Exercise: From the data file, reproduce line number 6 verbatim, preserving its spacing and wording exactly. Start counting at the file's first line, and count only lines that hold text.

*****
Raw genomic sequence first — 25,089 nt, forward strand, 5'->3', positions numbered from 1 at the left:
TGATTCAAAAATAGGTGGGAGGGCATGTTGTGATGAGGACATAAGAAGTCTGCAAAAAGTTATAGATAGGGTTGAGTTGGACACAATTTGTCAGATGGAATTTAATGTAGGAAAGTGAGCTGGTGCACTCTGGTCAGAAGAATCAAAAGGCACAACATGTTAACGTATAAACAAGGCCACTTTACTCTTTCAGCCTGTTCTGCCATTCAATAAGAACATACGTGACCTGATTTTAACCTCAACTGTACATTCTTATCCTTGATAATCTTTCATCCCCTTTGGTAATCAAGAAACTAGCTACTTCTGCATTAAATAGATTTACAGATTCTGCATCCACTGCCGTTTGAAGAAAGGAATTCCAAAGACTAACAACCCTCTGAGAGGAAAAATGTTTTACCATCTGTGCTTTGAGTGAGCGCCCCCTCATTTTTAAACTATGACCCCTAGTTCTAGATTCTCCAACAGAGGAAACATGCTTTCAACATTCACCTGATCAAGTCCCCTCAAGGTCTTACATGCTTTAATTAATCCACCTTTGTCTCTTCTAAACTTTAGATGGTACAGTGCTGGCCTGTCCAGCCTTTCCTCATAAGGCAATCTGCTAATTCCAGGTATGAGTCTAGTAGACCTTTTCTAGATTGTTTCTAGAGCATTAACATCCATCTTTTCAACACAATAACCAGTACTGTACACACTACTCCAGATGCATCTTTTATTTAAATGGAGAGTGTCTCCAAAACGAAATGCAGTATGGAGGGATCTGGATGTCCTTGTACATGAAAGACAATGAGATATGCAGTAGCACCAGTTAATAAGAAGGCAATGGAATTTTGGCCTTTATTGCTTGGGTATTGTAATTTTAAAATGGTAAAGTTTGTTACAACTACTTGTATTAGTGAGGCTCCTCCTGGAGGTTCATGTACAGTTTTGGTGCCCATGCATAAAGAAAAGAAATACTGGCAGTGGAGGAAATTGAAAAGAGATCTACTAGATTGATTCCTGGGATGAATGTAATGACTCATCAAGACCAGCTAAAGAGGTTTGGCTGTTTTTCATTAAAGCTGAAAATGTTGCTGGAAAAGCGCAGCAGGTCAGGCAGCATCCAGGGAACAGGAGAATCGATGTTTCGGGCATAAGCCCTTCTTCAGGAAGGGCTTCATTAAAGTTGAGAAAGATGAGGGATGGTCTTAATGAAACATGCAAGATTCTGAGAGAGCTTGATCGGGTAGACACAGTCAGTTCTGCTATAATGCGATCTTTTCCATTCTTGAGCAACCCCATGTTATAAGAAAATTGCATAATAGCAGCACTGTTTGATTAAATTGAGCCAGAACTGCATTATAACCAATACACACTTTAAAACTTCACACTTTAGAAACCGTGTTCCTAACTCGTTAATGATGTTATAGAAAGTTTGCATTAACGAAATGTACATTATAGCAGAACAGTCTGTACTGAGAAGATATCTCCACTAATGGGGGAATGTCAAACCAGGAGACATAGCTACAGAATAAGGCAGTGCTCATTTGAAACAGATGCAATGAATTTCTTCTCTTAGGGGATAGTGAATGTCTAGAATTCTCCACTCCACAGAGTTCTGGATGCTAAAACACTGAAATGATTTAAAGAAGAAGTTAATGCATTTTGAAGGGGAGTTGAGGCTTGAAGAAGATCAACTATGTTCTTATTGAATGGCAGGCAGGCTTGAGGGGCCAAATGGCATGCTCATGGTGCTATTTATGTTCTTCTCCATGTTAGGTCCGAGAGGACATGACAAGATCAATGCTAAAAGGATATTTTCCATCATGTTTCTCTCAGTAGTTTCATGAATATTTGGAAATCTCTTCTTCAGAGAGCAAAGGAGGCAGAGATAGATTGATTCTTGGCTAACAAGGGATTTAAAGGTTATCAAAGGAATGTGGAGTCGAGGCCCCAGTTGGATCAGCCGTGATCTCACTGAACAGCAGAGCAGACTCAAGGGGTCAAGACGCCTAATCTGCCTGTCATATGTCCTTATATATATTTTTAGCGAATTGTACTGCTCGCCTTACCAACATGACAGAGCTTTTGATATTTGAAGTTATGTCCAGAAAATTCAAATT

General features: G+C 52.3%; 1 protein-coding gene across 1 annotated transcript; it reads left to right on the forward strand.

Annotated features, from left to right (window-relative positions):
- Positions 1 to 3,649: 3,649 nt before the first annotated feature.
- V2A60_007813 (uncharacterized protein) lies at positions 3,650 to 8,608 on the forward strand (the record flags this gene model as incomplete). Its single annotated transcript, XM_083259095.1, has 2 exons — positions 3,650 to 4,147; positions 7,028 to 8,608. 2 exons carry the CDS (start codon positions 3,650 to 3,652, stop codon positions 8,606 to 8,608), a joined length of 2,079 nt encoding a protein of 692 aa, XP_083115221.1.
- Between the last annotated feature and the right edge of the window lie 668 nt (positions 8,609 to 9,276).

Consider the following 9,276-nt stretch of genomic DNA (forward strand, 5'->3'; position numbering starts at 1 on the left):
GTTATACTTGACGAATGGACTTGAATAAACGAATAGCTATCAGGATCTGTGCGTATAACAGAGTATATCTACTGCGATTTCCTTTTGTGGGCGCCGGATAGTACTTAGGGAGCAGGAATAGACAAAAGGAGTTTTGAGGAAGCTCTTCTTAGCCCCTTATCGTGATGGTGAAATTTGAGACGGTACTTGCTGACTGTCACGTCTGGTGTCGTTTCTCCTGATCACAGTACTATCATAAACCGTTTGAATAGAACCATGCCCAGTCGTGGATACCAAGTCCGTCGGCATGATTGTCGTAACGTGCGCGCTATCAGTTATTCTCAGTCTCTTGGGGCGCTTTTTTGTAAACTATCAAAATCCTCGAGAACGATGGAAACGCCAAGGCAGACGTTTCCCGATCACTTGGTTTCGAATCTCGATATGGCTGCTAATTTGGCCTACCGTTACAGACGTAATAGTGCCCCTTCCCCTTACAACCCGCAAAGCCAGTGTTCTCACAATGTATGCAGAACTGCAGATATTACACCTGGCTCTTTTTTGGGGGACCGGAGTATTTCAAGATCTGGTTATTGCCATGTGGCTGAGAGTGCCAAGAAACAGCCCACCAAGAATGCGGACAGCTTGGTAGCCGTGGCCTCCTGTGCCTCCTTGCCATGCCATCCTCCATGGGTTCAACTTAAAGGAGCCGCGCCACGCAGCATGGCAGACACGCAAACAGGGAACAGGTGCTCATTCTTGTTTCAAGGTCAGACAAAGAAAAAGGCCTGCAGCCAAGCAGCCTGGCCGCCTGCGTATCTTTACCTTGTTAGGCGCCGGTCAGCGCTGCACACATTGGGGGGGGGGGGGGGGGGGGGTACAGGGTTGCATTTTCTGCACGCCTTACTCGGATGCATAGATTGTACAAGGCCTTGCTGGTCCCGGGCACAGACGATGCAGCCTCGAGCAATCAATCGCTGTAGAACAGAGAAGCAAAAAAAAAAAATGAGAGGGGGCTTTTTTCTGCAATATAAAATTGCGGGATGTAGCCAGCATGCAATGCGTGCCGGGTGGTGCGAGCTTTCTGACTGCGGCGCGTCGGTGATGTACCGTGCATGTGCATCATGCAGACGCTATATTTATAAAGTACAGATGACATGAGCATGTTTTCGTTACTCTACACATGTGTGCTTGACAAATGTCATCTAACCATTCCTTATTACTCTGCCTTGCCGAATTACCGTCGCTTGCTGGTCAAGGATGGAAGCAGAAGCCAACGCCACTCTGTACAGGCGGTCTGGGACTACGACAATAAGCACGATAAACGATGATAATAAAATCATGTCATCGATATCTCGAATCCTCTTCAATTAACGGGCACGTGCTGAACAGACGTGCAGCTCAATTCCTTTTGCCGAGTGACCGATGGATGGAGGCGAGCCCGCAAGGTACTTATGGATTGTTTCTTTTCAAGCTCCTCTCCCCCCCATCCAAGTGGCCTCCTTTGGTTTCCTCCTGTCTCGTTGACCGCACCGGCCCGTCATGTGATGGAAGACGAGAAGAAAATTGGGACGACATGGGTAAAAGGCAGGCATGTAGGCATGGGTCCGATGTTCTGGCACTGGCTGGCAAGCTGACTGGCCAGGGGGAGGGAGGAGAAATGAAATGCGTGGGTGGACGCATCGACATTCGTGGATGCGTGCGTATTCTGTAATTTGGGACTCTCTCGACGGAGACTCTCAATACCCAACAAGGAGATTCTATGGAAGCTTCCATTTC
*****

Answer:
- V2A60_007813 (uncharacterized protein) lies at positions 3,650 to 8,608 on the forward strand (the record flags this gene model as incomplete). Its single annotated transcript, XM_083259095.1, has 2 exons — positions 3,650 to 4,147; positions 7,028 to 8,608. 2 exons carry the CDS (start codon positions 3,650 to 3,652, stop codon positions 8,606 to 8,608), a joined length of 2,079 nt encoding a protein of 692 aa, XP_083115221.1.